Tag Archives: divorce

Thinking, Again…

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Do you think we’re a little weight-obsessed?

Several years ago, a man working with the public here on the island went – over a period of several months – from a sturdy and strong but a little-bit paunchy middle-aged person to a lean, if a bit haggard-looking one. “You look great,” he heard time and time again. “What are you doing to lose all that weight?” It turned out, he had an aggressive cancer, and only a short time to live.

My daughter, who was always just plump enough to frustrate her, slimmed down over a difficult period that included a pregnancy plagued with gestational diabetes, a divorce, a move, and caring for a newborn. She ran into an old friend, who had also recently been divorced after a long marriage, and suffered all the trauma usually associated with it. As they hugged and exchanged pleasantries, they admired each other’s sleek figures. “No doubt about it,” my daughter said, “divorce looks damn good on a woman!”

I have a friend whose mother struggled with her weight for most of her life. She regularly attended a weight-loss support group, where the participants were put on a scale each week, to note pounds lost. They recognized the biggest loser by giving them a crown to wear during the rest of the meeting. When she got sick, she swore her daughter to secrecy. She wanted the members of her group to think she was dropping pounds due to determination and hard work, not from the effects of cancer and chemotherapy. She carefully dressed and did her make-up, and covered her bald head before each session. One day, when my friend picked her up from the meeting, she grumbled, “I’d have gotten the crown today, if it weren’t for the weight of this damn turban!”

I went sailing once, as part of a three-person crew in a 29-foot sailboat, in late October. We traveled from Beaver Island’s harbor in Lake Michigan, through the straits of Mackinac, and down the length of Lake Huron to Port Huron. There were a million things to marvel at and leave an impression, from the big bowl of stars that was the night sky, to the quiet and calm taking turns with raging waters, to five days of seasickness. When I tell the story, though, I always mention that I lost two pounds a day.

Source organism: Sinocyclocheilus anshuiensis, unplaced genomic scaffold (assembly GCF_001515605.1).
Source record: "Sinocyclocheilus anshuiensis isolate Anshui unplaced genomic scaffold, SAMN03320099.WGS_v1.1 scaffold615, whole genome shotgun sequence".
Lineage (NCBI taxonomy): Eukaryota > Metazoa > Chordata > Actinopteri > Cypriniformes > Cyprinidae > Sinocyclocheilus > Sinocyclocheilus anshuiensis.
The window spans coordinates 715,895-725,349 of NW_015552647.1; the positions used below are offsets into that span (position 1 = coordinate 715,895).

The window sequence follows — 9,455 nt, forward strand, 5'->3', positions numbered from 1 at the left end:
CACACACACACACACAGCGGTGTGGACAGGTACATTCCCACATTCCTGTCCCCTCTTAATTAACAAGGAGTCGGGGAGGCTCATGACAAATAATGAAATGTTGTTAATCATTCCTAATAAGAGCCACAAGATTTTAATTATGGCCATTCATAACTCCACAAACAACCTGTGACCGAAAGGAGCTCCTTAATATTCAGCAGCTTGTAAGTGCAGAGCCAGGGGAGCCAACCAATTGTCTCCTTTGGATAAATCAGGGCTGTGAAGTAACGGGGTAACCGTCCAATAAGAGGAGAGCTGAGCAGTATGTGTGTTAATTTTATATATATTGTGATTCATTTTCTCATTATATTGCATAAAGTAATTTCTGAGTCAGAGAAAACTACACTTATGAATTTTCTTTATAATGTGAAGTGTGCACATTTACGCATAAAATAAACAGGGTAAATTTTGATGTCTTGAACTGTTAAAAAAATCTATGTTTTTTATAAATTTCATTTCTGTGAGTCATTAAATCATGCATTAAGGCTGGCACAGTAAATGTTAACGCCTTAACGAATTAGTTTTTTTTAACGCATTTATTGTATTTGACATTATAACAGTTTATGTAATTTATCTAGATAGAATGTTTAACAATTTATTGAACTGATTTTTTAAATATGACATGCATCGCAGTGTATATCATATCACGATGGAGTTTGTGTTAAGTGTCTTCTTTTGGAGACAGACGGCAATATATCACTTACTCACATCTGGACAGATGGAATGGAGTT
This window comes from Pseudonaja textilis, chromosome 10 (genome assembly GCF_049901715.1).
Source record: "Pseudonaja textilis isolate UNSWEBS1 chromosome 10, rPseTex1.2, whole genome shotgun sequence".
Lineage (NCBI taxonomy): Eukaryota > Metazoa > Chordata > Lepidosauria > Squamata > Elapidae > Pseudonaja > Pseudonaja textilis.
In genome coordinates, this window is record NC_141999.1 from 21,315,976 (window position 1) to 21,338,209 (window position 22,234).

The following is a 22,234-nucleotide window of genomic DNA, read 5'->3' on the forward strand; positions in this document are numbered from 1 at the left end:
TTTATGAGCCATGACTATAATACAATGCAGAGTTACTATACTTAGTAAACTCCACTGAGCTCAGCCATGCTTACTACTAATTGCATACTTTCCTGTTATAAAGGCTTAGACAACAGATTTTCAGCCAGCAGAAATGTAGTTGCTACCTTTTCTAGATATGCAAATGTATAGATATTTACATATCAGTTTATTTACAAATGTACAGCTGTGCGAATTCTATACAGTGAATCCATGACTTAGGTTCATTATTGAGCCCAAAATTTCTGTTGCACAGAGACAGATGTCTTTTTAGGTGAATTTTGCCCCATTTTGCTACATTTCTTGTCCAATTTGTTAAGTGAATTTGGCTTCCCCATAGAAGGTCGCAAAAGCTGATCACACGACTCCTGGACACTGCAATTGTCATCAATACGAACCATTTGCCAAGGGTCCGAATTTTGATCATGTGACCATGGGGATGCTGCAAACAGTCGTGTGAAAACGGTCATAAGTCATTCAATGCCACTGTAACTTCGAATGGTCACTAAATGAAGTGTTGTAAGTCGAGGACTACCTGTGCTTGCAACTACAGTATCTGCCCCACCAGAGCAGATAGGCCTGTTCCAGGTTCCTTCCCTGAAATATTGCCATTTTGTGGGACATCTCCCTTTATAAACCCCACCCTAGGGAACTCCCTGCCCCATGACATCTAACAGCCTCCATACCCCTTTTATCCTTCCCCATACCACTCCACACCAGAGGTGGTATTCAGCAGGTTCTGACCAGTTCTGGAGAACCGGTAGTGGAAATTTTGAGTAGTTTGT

Similarly, when my sister died suddenly, and I went down-state to help take over her job of caring for my mother at the end of her life, the emotions and experiences altered my life and my way of looking at the world. I could go on and on – and probably have – about that precious and awful time. I always note – as one good thing in the midst of so much sadness – that I lost ten pounds in two weeks.

I know of two women, beloved by all for their kindness and generosity of spirit, beautiful both inside and out, who see their weight as a big failure in life. And I know they’re not alone. I remember the old experiment that asks participants to not think of an elephant; suddenly, they can think of nothing else. I don’t think weight is unimportant; general health and overall well-being are directly related to the weight we carry. I just think we need another obsession.

More of Charbridge

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Jennifer, summer, 1975

“Pivotal,” I said, regarding the not quite four years I lived at Charbridge Arbor.

Many things contributed to the impact those years had on my life. Few were directly related to this address.

My daughter, Katey, was born in December of 1974, less than two months after we moved in. Having a child is life-changing. One would think that having a second child was more of the same…but, no. A second child changes everything: the worry; the work; the family dynamic; the love. It’s much more than double…it’s more like one hundred-fold. So, that was the first big change in my life during the years I lived at Charbridge.